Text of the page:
crowded-semal_051618123907.jpgA Semal tree, concretised up to its roots in South Delhi, still throws up some blossoms. [Credit: Neha Sinha]

We urgently need to decongest the area around trees. We need to desist careless lopping of canopies in monsoon or winter, because that disbalances the tree. You too have the power to create change — in places where the tree is choked by concrete, you can call your local divisional forest officer or Delhi’s Tree helpline and place a complaint.

Indeed, such complaints have led to action. Delhi’s Preservation of Tree Act, 1994, restricts the cutting of any tree without requisite permissions. And if permission is granted to cut trees, the Tree Act also says more trees need to be planted: “Every person, who is granted permission under this Act to fell or dispose of any tree, shall be bound to plant such number and kind of trees in the area from which the tree is felled or disposed of by him under such permission as may be directed by the tree officer.”

With rising, apocalyptic air pollution, trees are a natural buffer we will literally choke without. And with heat wave conditions, we need the shade of trees to create temperature gradients. In Delhi’s temperature extremes, it is not even possible to stand at a red light if you don’t have a tree’s shade giving asylum from the maddening heat. People always say that the fury of nature are acts of God — at least now we know much of it is human-induced climate change.

Even interpreting weather is not fully in our control. The government declared May 8 as an evening school holiday based on predictions by the Met department, which said that there was possibility of thunderstorm, squall or hail, “with winds to the tune of 50km per hour”. That day, no major storm came to most of Delhi. The WhatsApp joke doing the round was that children were running around in the house at a speed faster than the predicted wind speed. We don’t know when the storms will come — but we certainly know they will.

And as time progresses, we will all become familiar with words like squall and dust storm. Trees of Delhi will become storm survivors. The time to protect and dechoke trees is now, now, now.

And while de-choking trees doesn’t mean trees will never fall, allowing them to remain choked, in the face of hail, squall and storm, means they certainly will.

This first appeared in my column in DailyO

Endemic birds you must know about!

If you were to describe native things about India, you could talk about the particular texture of hand-pounded coconut chutney, the inky vegetable dye splash of kalamkari, art deco buildings merging with Mughal style domes which merge with glass-fronted malls. You may speak of food, fabric, folklore, festivals.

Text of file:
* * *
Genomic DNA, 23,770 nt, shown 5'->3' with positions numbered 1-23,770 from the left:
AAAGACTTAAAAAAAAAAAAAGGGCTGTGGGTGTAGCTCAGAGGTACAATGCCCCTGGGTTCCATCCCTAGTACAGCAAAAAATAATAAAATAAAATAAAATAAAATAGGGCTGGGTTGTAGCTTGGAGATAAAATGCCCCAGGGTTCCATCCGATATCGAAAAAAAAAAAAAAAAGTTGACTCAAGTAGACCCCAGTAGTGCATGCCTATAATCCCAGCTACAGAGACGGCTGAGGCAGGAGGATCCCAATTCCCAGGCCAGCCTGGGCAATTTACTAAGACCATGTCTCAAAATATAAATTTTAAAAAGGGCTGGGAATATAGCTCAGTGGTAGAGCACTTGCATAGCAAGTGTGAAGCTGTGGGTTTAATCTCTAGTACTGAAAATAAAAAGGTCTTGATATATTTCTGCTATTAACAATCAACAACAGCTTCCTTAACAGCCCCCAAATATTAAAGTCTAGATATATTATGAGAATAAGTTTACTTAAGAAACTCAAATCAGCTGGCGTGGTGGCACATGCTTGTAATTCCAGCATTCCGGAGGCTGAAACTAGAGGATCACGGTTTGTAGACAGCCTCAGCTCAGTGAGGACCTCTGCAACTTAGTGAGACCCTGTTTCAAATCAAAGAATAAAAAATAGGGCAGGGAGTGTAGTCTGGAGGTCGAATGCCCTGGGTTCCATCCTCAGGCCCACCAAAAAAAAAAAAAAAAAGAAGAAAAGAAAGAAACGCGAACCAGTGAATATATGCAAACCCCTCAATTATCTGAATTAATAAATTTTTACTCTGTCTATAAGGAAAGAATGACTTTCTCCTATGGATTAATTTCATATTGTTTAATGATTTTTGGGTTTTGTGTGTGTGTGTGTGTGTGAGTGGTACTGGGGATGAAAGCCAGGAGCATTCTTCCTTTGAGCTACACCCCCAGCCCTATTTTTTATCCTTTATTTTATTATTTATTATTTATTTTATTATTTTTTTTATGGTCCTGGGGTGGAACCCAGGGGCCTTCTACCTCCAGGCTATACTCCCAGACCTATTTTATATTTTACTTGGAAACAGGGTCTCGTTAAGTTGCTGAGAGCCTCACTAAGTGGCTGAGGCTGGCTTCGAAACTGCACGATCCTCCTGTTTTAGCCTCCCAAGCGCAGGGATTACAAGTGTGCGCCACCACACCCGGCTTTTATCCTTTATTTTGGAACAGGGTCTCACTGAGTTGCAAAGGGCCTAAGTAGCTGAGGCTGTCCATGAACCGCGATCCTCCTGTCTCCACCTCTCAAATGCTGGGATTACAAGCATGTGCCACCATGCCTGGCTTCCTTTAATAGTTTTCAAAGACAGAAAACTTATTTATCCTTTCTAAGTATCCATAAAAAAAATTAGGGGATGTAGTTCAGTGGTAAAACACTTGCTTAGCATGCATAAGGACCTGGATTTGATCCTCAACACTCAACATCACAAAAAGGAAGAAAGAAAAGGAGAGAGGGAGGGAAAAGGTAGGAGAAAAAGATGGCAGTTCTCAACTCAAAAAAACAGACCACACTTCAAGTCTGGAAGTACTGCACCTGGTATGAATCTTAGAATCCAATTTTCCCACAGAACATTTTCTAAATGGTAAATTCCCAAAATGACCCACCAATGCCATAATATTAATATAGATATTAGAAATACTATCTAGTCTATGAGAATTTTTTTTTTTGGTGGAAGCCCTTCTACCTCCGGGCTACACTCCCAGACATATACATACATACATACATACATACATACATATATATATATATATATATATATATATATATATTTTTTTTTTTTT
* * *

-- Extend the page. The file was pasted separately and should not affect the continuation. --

To this, I will add: what makes India a very particular and special place is endemism in wildlife. We have over 100 bird species found only in India, and more than another 100 that are native to South Asia.

Species evolve differently owing in part to unique landscapes – for instance, the Palghat gap, a valley in the Western Ghats, has helped create endemic species like Sholicola Ashambuensis, a Shortwing bird. The small but ecologically significant Thar desert holds a breeding population of the Great Indian Bustard, a large bird found only in the Indian subcontinent – and now believed to be found only in India.

The remoteness of the Andaman and Nicobar islands have created birds that are very much Andaman and Nicobar versions. Endemics include Andaman wood-pigeon, Andaman Woodpecker, Andaman Bulbul, Nicobar Pigeon, Nicobar Bulbul, Nicobar Sparrowhawk, and many more.

Today (May 5) is Endemic Bird day. Here are six endemics you must know about:

The Indian Peafowl

It’s nice to find a total showstopper, looking like it has a hundred eyes on its tail, dancing in forests and also sitting on a roadside tree in the National Capital. In times of political turmoil, diminishing species, and conflict between communities, one national symbol still remains national in range and occurrence.

peacocksemal-2_050518020032.jpgThe Indian peafowl [Photo courtesy: Neha Sinha]

The Indian peafowl, a South Asia endemic, is not a bird shy of drama. Greek myth says the peacock was a watchman for Hera – with a hundred eyes on its tail. This bird doesn’t just shine, it glitters.

The tail of the peacock is effortlessly glamorous, and its dancing to attract females is the stuff of lore. It also manages to strut its stuff in the oddest, most protocol-ridden places. There was a peafowl nest in India International Centre, which the staff nurtured, rather than destroyed. There are peacocks at Rashtrapati Bhavan.

peacocksemal17mar_050518020102.jpgA peacock with its effortlessly glamorous tail. [Photo courtesy: Neha Sinha]

There are peafowl in crop fields and near old monuments. But we don’t know how many peafowl we have in India, and we should start counting, because peafowl regularly die in crop fields after pesticide poisoning. Peafowl is also being poached.

peacock-wooing-1_050518020126.jpgPeacock trying to woo potential mates [Photo courtesy: Neha Sinha]

The Great Indian Bustard